Tuesday, March 11, 2014

Getting Hosed

As he was chugging up a hill in northeastern Maryland yesterday, Ed heard a pop.  The truck lost power and he immediately turned on his four-way hazards and pulled over to the shoulder.  The least ideal of circumstances for a trucker.

He called to me in the sleeper, saying he needed my help, and then went outside to unlatch the hood.  He poked around a bit, looking for leaking oil, tell-tale black or white smoke, but the engine seemed to be running fine.  He came back into the cab and asked me to rev the engine while he listened.  Still nothing.

He needed more investigation to figure out what the problem was, but first he had to put out our safety triangles, three of them, spaced fifty feet apart at the rear of the truck.  We were on a bit of a turn, it was uphill, and people still drive too fast and don't pay attention, so you have to do everything possible to alert them.  At least this was happening during the day, so people could easily see us.

He finally discovered the problem.  By the symptoms our sick little truck was displaying, Ed narrowed it down - it had something to do with the intake.  So he delved into the engine once again, and when he leaned further in, saw a spring protruding from the intake hose.  Now what?

We hit the internet, found some phone numbers and made a few calls.  We eventually found a guy who was willing to go to Freightliner to get the part, then come out and fix it.  Here he is working to get the hose off of our truck.

As the guys were working on the truck, the traffic continued to whizz by.  Fast.  Rocking our entire truck with each pass.  There were three lanes, but too many drivers neglected to move over a lane - cars and trucks.  The cars were actually worse because they were going so fast, the speed limit here is 70 mph.  And none of them moved over, which you should do whenever you see someone on the shoulder.  It's just the safest option.

The trucks weren't any better, although the ones that were loaded down were going much slower, because they had no choice.  The worst offenders are the usual speeders - FedEx and UPS - some of them pulling doubles, blowing by us like they had the road to themselves.  In this picture, you can see how much space is between the truck in the lane and our truck on the shoulder.

FYI to those of you who can't seem to come to this conclusion yourself:  MOVE OVER A LANE IF YOU SEE SOMEONE ON THE SHOULDER!!

Here's the part that needed to be replaced.  A 14" piece of hose that cost $189.00.  For rubber.  Plus another $15 for the hose clamps.
All told, between the parts, labor and service call, the cost was $520.00.  We lost three hours of time from start to finish.

We had a short run, only eleven hours, so it didn't affect us making our delivery on time.  And we were as happy as the service guy that it wasn't freezing, snowing or dark.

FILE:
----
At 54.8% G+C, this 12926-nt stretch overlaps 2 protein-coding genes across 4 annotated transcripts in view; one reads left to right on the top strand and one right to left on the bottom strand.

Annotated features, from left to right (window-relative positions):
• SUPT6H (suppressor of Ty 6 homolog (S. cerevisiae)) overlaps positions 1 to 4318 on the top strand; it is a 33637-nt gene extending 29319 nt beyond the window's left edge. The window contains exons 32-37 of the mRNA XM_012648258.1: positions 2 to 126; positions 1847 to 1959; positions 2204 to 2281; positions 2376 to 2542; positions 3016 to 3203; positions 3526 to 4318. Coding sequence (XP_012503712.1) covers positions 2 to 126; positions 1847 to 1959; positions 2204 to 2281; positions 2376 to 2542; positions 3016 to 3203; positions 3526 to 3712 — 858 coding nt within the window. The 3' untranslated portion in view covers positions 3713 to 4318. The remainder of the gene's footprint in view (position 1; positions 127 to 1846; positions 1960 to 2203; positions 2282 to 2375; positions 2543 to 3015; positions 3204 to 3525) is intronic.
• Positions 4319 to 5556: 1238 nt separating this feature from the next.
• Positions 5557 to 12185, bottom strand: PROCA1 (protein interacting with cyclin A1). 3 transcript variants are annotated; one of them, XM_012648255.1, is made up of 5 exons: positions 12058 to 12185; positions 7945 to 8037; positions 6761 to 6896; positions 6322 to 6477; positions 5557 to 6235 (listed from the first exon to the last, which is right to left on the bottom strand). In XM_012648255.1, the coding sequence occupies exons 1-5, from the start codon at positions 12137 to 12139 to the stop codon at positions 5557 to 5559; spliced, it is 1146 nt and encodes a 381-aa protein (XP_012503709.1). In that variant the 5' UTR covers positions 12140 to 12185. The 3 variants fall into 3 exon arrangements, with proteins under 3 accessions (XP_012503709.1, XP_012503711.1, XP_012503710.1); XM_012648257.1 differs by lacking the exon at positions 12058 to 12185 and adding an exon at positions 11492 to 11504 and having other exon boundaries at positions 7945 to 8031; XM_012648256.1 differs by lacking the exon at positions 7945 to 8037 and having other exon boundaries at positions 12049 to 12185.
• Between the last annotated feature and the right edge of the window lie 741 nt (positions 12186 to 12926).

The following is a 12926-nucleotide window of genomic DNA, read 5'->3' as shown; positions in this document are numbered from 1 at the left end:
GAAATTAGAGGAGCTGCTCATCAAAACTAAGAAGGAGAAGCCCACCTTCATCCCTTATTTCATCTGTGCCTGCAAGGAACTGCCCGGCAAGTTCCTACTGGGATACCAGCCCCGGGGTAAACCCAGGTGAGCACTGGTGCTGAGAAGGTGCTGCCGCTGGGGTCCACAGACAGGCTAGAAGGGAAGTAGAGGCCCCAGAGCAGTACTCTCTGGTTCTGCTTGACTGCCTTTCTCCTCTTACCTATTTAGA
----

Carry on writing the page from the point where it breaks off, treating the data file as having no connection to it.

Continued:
Another day in the life of trucking.  

~ ~ ~ ~ ~ ~ ~ ~ ~ ~
2013:  River Of Grass

2012: Stupid Rock
2011: Crab Rangoon Makes Me Swoon
2010: Bonnie And Clyde Meet Toni And Frank
2009: Finally…A Bib That Is Both Functional And Accurate
2008: Trickling Down
2007: Anonymously Yours,
2006: Over 7,000 Feet Of Pristine Beauty
2005: Sorry, no post on this day. The blog didn’t start until May 2005!


M Hanson said...

Another take on the stupid traffic not moving over, if you will:

After logging more than 1M miles, then piloting a constuction zone flagging outfit, I would venture to guess that the 50-foot warning flare/triangle spacing rule is outdated, as it would be adequate in a school crossing zone.

By the time even the big rigs crawl up the hill and notice you without moving over, especially on a curve, they don't have time to shove over into the middle lane without risking the cars taking the outside lane to pass them.

Not that some drivers drive with their heads perpetually, well, in their elbows, if you get my drift.

Always enjoy your posts.

The Daily Rant said...

M.HANSON: I completely agree with you. I don't think many cars consider moving over because they're not taught that, and truckers often are so try to if they can, but I do think all passing vehicles need more warning. The curve certainly didn't help.

Sometimes though, there's just not room to move over. I know I've come across that same situation - even though we can see much further ahead than cars can - that as soon as you see a disabled vehicle and intend to move over, turn signal on and everything, you often cannot find a hole big enough to slip into. And the cars, even when you hae your signal on, just do not back off to let you in.

While Ed was up front with the repair guy, I kept thinking, "maybe we need to get out our flashing lights and put them on the back of the trailer". Thankfully, it all went pretty quickly, considering.

Thanks for the comment!